“I think a large part of it is the novelty factor, having an interesting story to tell your friends,” says Neil D’Cruze, global head of wildlife research at London-based World Animal Protection, an international animal welfare nonprofit.
Animal welfare concerns
Though each of the brews’ main selling point is the avant-garde sourcing and beans free of the bitterness of the standard cup of joe, the details of the supply chain and potential animal welfare concerns may differ with each product. All require further scrutiny, D’Cruze says by email.
Kopi luwak primarily comes from the Indonesian islands of Java, Sumatra, and Sulawesi, but it’s widely available in the U.S., Europe, and across Asia. The priciest kopi luwak offerings comes from wild civets that wander the forest and, as part of their natural diet, eat coffee cherries that are then excreted, collected, washed, and processed. But many of the kopi luwak offerings come from captive animals, with inherent animal welfare and zoonotic disease risks if the animals are kept in cramped, stressful conditions. Some researchers suspected a species of civet was an intermediary for the COVID-19 virus jumping to people.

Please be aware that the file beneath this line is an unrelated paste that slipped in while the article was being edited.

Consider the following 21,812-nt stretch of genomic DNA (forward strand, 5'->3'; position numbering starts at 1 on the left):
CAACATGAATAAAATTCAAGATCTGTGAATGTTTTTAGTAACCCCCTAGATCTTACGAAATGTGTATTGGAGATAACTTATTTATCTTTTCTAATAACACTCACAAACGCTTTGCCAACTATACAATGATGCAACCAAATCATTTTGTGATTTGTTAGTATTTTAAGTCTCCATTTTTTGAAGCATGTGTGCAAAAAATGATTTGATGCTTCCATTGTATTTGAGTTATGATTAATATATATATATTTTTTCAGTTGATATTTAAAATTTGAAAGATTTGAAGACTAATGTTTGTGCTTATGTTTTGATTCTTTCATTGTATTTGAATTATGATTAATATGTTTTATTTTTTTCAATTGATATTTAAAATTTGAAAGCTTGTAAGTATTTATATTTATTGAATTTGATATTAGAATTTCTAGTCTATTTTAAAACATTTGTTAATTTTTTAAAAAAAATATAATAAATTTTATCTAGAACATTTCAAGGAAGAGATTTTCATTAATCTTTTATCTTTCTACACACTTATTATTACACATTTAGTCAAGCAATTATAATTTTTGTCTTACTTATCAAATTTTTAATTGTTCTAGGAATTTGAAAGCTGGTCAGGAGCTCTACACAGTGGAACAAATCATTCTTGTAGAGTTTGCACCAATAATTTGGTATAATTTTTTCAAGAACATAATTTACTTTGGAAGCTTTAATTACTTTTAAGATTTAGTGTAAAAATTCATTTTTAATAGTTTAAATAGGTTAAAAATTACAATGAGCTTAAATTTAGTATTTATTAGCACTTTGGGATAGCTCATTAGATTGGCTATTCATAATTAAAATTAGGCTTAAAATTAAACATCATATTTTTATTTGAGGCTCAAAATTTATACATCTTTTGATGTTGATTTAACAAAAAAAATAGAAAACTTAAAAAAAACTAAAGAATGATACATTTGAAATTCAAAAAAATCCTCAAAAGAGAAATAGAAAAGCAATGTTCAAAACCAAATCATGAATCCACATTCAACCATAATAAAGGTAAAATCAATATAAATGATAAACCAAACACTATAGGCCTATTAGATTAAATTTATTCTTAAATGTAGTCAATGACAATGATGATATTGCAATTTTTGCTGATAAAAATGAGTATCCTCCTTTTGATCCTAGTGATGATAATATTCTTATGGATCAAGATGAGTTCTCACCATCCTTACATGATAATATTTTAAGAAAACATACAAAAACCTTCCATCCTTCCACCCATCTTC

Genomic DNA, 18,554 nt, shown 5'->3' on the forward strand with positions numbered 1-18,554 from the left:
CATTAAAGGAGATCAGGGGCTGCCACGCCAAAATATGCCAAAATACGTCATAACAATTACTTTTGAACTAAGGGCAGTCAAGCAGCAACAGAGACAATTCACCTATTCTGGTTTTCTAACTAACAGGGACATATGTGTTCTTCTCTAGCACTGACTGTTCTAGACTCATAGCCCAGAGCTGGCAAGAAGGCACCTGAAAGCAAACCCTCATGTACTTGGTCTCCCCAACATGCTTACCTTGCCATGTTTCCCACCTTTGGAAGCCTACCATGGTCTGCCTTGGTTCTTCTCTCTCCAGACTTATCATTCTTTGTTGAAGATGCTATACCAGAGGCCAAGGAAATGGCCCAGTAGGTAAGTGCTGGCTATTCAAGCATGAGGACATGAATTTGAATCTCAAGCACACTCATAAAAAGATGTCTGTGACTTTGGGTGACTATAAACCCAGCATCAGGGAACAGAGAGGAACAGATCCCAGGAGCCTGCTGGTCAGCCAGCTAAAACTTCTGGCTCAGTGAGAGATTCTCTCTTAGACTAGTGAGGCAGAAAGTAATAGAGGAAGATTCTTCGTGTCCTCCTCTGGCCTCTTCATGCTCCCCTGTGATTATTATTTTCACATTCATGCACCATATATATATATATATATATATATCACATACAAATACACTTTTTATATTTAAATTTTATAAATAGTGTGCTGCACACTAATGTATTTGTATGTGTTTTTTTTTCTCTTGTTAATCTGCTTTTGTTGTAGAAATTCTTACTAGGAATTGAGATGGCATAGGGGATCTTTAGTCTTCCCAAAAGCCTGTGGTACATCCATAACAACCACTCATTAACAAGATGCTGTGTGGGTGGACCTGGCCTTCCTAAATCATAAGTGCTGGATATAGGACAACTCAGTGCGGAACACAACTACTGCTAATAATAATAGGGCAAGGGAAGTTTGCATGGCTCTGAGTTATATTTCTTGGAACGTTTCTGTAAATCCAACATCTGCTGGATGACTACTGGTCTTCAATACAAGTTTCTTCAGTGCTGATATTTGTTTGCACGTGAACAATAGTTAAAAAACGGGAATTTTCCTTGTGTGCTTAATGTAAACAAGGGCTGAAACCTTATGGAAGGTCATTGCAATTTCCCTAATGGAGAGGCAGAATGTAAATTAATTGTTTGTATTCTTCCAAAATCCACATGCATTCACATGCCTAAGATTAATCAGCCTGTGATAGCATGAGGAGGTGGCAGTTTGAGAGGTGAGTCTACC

These solitary, short-legged mammals are often fed poor diets in captivity that may include only the coffee cherries, leaving them emaciated and ill, work by D’Cruze and others has found.
Those captive civets may only live two or three years, says Vincent Nijman, who directs wildlife trade research at Oxford Brookes University in the U.K. “If you give them only coffee berries that’s not a balanced diet. That will lead to health problems and, ultimately, death,” he says.
Wild civets, by contrast, have an omnivorous diet that includes various plants and small animals like rodents, lizards, snakes and frogs, and insects. For producers trying to maximize civet coffee, however, it’s easier and cheaper to just buy a new civet rather than keep the animals healthy, Nijman says.
It’s hard to know much about the health and welfare for the other animals in the poop coffee industry since there hasn’t been much analysis, says D’Cruze.